8. 1991 Jean-Pierre Papin 32.41%
The name Jean-Pierre Papin is smooth on the tongue and ears, but as a player he was most majestic for the eyes. Utter Jean-Pierre Papin to fans of a certain vintage and it will be met with an impersonation of the Patrick Bateman meme. He was pure class and remains the only player to have won the Ballon d’Or while at a French club. Papin emerged as an elite striker with Marseille and in the 1990/91 season the small, rapid and lethal forward ratified that reputation by scoring 36 goals and leading OM to league glory and a Champions League final. It was his fourth straight season finishing as league top scorer and one of three consecutive campaigns as the European Cup’s leading marksman. A Ballon d’Or triumph was in no doubt and he left Marseille a year later in a world-record switch to AC Milan.
9. 1998 Zinedine Zidane 31.89%
The icon of icons. Over the course of eight weeks Zidane stole our hearts, and three trophies from Ronaldo. First, Zidane produced his best-ever tally for Juventus as his seven Serie A goals helped the Bianconeri retain the Scudetto to hold off a stern challenge from a Ronaldo-led Inter. Then Zidane scored twice in a triumphant World Cup final against Ronaldo’s Brazil. And those two trophy successes swung the Ballon d’Or towards Zidane who snatched football’s most prized individual trophy away from El Fenomeno. It wasn’t even close in the end as Zidane won by a record margin, but in truth, Ronaldo had been the better player, scoring 24 times in all competitions in 97/98. But trophies matter most, and the entire football world was enamoured with Zidane after his World Cup final exploits. Ronaldo didn’t even finish second as that season’s Champions League winner and Real Madrid striker Davor Suker pipped him to runner-up.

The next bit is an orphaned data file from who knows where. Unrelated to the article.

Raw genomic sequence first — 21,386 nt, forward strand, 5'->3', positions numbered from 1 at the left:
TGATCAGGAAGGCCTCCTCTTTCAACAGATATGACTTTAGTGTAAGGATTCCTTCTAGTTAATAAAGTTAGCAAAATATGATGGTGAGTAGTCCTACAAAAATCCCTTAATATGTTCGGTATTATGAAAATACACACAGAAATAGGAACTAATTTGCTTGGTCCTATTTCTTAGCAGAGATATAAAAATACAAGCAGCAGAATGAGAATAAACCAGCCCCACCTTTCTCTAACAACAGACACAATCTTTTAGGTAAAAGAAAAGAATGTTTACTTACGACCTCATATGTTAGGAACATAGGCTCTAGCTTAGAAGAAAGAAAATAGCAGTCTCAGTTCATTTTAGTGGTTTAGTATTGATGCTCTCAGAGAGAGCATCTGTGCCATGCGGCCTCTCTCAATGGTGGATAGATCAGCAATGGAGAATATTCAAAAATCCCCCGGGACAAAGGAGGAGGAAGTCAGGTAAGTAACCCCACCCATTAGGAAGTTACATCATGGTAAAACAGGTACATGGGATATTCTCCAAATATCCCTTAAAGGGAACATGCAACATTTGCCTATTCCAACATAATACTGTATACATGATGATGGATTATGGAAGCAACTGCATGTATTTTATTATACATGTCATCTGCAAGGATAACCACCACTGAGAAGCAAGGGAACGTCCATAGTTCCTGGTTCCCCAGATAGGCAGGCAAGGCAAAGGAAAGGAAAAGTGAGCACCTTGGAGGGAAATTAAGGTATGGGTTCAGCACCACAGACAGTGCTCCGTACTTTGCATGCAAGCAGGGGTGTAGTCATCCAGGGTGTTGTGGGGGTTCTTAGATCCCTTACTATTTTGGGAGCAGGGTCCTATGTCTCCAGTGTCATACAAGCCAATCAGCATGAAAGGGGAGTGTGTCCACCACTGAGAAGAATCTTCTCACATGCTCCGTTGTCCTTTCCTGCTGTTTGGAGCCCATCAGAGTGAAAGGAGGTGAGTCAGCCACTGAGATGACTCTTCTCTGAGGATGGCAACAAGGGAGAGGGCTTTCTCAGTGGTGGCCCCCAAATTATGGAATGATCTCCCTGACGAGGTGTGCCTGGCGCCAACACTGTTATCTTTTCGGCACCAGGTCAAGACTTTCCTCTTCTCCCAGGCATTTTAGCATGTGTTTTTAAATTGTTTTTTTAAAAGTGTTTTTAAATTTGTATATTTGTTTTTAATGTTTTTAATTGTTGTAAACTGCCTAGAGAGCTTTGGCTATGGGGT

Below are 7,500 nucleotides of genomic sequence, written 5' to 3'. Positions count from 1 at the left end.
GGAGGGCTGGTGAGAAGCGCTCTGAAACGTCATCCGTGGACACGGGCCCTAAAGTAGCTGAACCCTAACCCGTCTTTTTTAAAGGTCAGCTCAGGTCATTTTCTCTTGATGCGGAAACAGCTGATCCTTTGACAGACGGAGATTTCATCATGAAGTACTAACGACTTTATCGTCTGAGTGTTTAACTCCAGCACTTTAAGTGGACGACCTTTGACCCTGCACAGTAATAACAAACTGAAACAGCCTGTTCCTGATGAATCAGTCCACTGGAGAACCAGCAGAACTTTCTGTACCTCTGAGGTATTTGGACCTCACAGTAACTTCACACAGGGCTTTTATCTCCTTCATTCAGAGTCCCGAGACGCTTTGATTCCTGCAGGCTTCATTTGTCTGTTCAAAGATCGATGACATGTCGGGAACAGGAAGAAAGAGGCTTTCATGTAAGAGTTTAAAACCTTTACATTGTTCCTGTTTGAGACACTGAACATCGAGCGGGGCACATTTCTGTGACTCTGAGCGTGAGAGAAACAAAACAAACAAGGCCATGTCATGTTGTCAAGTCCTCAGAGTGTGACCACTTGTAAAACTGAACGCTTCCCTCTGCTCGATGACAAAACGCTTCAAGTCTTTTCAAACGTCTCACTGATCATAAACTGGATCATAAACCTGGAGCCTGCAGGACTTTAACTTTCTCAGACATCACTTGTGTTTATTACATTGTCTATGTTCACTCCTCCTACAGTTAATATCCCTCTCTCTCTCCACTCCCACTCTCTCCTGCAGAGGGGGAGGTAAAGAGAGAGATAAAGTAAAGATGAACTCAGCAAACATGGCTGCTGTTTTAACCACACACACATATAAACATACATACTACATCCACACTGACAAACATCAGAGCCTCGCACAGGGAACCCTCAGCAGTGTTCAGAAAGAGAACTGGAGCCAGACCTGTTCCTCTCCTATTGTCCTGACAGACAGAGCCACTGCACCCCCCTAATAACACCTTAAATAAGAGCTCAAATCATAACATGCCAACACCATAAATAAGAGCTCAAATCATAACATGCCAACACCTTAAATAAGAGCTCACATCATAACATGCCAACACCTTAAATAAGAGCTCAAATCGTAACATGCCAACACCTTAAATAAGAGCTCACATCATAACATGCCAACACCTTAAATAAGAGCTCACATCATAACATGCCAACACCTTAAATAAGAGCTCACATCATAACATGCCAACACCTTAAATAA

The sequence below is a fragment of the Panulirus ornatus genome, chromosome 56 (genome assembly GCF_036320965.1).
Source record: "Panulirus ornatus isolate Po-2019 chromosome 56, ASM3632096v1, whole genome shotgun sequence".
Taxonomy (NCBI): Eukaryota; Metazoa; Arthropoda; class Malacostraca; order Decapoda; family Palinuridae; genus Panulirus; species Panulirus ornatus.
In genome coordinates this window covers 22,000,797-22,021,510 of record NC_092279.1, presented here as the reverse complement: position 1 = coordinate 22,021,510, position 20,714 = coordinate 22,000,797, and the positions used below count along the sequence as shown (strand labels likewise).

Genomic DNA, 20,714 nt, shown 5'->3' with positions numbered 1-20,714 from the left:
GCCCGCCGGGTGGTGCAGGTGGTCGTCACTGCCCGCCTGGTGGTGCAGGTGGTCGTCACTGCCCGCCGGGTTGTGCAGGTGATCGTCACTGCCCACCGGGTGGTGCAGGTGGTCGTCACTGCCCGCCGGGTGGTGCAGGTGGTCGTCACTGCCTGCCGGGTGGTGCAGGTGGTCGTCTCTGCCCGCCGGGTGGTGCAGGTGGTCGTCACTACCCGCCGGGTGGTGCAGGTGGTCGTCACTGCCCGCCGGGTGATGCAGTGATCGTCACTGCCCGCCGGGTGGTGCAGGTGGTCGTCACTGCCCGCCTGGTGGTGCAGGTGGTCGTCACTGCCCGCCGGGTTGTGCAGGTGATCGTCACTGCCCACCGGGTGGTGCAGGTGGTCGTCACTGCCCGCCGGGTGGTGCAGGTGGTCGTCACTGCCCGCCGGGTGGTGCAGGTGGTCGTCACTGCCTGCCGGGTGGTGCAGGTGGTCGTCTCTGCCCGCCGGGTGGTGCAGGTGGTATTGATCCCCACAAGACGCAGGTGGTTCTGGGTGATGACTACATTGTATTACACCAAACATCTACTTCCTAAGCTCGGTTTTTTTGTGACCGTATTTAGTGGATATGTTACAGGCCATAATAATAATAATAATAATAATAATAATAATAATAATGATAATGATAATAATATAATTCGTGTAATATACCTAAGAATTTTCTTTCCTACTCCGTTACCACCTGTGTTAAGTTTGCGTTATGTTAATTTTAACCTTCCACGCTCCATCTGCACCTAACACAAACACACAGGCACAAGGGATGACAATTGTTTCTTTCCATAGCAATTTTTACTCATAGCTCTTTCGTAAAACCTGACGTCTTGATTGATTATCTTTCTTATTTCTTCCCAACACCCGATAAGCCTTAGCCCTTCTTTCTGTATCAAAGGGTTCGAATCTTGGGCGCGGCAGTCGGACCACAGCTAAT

10. 1988 Marco van Basten 31.85%
– 1989 Marco van Basten 31.85%
The Swan of Utrecht who became the Saint of Milan. For club and country, Van Basten scored many goals and many great goals – maybe even the greatest ever against the Soviet Union to claim Euro 1988 glory, a tournament where he was the leading player and scorer. His exploits in that tournament emerged after he helped Milan to lift their first Scudetto in eight years, although his season was marred by an ankle injury which even threw his Euros participation into doubt. He won the ’88 Ballon d’Or by a landslide, comfortably outpointing his club and country team-mates Ruud Gullit and Frank Rijkaard. He then won by the same margin a year later with Milan players again dominating the podium. Van Basten guided the all-conquering Rossoneri to European Cup glory, scoring a double in the final against Steaua Bucuresti and he finished with the Capocannoniere title. His 19 Serie A strikes came at a time when clean sheets were viewed in equal esteem to goals in Italy, helping to push him ahead of Milan greats Franco Baresi and Rijkaard.